Monday, July 20, 2020

The Whole You

Psalm 139
Proper 11 / Year A

“Lord, you have searched me out and known me.”
Thus begins the fabulous 139th psalm; which declares faith in God’s unfailing and unflagging presence in our lives.  Adam, who after his initial transgression attempts to hide from God, serves as the psalm’s opposite.  From the psalmist’s perspective, there is nowhere one can escape from God.  He or she perceives God is present wherever we are and sees right through us.  And unlike Adam, the psalmist senses there is no need to hide.  He or she thinks of this as good news, as a blessing.
I wonder how we receive it.  Don’t we prefer a God who stays away until called upon?  When we need God we want God to be there to do our bidding.  When we don’t need God, we’d rather be left to our own devices and desires.  And the last thing we want is to allow God into the totality of our being, where lurks more than we are comfortable sharing with others, let alone even acknowledging to ourselves. 
I identify with the parable Jesus tells in today’s gospel reading.  I am like a fine field in which God has sown good seed.  I have been so very blessed in life.  I was born into a stable family during a time of American prosperity.  I have been educated, relatively healthy, and never once lacked for the basic necessities of life.  All in all, I’d say my life has given me many, many advantages to be a pretty good field.  There is no reason I should not be producing bountiful goodness and blessings.  And I am.
But there is something else happening in the field that is me.  Things grow and prosper that should not be there; things that are harmful, hateful, destructive, selfish.  Weeds thrive in the field that is me and I certainly don’t want you to see it and I don’t want God to see it either.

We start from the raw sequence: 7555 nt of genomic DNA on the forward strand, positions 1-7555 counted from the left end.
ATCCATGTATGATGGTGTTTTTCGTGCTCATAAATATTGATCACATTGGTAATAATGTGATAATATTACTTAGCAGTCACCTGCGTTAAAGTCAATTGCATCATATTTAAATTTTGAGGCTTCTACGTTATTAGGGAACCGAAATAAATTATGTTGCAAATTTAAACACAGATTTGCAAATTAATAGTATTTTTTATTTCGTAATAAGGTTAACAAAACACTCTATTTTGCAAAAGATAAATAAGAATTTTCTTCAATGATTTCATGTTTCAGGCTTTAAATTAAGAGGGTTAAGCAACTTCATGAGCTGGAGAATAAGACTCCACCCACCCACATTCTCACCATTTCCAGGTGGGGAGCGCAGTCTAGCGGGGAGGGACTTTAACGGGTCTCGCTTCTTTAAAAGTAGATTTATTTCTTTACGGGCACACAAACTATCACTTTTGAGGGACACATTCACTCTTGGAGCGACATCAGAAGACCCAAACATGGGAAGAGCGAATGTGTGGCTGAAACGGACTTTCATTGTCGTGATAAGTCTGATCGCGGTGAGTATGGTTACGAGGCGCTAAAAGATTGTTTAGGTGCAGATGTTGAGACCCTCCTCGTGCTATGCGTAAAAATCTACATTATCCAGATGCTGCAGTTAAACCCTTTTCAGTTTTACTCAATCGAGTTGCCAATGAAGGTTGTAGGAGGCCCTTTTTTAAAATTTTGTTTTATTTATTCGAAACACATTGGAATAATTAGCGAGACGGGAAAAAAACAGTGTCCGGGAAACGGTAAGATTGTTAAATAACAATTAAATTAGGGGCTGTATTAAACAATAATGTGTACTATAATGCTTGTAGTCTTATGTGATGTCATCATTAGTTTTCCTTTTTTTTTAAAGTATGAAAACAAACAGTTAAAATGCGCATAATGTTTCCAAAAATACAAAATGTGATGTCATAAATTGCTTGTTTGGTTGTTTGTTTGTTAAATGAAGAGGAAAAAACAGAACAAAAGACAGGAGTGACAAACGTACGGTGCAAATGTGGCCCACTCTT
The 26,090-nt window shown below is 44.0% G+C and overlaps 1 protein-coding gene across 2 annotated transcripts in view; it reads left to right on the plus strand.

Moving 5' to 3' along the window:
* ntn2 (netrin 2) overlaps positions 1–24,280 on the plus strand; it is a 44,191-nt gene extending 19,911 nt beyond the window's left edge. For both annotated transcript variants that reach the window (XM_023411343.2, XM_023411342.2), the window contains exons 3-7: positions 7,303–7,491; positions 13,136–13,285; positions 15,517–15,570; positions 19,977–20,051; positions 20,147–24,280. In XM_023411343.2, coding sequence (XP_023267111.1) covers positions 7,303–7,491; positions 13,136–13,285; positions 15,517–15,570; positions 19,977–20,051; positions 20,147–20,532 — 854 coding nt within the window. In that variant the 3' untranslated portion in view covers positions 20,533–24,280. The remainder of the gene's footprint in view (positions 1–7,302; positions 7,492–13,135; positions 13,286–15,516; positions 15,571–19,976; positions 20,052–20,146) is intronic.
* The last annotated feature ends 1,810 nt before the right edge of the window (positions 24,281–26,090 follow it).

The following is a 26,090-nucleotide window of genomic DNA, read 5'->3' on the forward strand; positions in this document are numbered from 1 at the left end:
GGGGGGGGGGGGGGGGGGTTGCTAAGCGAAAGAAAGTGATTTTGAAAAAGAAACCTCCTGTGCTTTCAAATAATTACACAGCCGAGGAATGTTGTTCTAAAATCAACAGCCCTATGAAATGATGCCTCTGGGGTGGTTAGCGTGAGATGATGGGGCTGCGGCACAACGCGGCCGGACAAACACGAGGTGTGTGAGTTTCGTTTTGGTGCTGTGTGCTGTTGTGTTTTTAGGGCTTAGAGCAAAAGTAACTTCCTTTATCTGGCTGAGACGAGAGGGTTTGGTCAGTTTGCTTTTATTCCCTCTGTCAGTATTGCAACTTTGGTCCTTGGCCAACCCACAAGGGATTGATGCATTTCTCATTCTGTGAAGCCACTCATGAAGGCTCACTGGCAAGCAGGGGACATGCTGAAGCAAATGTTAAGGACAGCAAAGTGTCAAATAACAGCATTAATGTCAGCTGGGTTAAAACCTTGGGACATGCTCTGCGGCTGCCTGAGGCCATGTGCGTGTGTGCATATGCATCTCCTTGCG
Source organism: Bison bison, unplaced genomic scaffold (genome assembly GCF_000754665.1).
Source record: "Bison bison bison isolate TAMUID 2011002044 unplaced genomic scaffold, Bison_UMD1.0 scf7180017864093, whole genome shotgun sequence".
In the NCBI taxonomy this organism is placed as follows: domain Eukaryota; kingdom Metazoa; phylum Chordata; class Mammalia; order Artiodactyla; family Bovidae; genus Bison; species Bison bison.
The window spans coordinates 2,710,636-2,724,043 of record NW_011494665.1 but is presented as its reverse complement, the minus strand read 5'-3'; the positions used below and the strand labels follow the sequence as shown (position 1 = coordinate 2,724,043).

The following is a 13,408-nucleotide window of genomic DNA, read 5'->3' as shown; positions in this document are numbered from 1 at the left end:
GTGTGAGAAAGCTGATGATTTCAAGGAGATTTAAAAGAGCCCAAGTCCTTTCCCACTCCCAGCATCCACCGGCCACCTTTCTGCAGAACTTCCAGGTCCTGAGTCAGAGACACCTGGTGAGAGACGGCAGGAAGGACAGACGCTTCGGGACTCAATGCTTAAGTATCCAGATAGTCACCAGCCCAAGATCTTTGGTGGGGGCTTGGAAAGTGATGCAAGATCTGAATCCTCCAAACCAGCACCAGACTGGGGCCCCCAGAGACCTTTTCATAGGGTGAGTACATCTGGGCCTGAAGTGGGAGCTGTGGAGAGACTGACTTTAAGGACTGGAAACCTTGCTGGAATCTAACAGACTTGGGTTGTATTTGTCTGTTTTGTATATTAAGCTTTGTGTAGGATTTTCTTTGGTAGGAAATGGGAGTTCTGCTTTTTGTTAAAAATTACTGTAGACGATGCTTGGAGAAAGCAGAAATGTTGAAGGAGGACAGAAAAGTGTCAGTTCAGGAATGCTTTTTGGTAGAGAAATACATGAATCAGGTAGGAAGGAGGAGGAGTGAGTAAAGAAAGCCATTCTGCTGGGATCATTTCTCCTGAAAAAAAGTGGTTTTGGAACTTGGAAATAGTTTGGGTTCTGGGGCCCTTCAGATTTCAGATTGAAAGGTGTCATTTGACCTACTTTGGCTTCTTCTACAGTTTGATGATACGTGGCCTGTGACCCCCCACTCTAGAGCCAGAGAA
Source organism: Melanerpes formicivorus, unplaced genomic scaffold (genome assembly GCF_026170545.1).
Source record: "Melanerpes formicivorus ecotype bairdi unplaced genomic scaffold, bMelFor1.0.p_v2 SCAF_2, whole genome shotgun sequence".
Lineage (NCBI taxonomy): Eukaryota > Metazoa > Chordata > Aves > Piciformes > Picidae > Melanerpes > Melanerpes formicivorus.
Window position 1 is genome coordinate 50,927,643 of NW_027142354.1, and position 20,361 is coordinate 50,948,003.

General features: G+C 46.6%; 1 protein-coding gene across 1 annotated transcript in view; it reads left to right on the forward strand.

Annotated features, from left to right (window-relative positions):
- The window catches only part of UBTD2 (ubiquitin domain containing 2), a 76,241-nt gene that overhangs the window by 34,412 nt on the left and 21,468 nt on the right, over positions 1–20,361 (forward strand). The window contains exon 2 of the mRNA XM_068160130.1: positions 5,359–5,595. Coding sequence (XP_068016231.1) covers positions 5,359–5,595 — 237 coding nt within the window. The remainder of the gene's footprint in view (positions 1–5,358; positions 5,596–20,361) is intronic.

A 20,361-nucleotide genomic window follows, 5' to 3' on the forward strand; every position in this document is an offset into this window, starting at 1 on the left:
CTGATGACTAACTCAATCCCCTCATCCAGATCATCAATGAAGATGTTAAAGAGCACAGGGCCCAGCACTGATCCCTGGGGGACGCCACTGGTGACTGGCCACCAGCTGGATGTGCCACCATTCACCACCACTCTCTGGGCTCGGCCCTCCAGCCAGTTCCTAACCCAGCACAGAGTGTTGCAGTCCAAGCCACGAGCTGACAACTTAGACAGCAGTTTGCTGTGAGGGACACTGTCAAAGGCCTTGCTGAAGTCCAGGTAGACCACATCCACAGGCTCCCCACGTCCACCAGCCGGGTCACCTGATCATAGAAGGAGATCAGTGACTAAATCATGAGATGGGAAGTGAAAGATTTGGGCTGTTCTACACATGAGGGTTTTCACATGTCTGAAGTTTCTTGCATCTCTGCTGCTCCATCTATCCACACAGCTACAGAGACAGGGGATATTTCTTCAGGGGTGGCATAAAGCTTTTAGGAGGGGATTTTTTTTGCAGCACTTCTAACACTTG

Have you ever done group work with the Jahari Window?  Developed by two psychologists, it is a tool designed to help people understand who they based on self-perceptions and the perceptions of others.  (There is an image of the Jahari Window on page 6 of today’s bulletin).  It uses two criteria: What others know and don’t know about us and what we know and don’t know about ourselves. 
Participants in the exercise write down a series of adjectives describing themselves and then make a list of adjectives describing each of the other participants.  So, if you describe yourself as tall and others do the same, this word gets put into the box called the arena.  This box contains those things open and public about you.  Next, there are the adjectives you write about yourself, but others do not.  For example, if you don’t know we well you may not know I am an introvert.  It is something I have to tell you about myself in order for you to know.  The things I know about me but you don’t, are grouped in a box labeled façade.  Next, there are adjectives others use to describe you, but you don’t’ use to describe yourself.  For example, others may say you are funny or kind, but you don’t see yourself in this way.  These things go into a box labeled blind spot.  The only way for you to know these things about yourself is for someone to share it with you.  And finally, there are things you don’t know about yourself and neither does anyone else.  This is the unknown, but it is still a part of who we are and influences how we operate.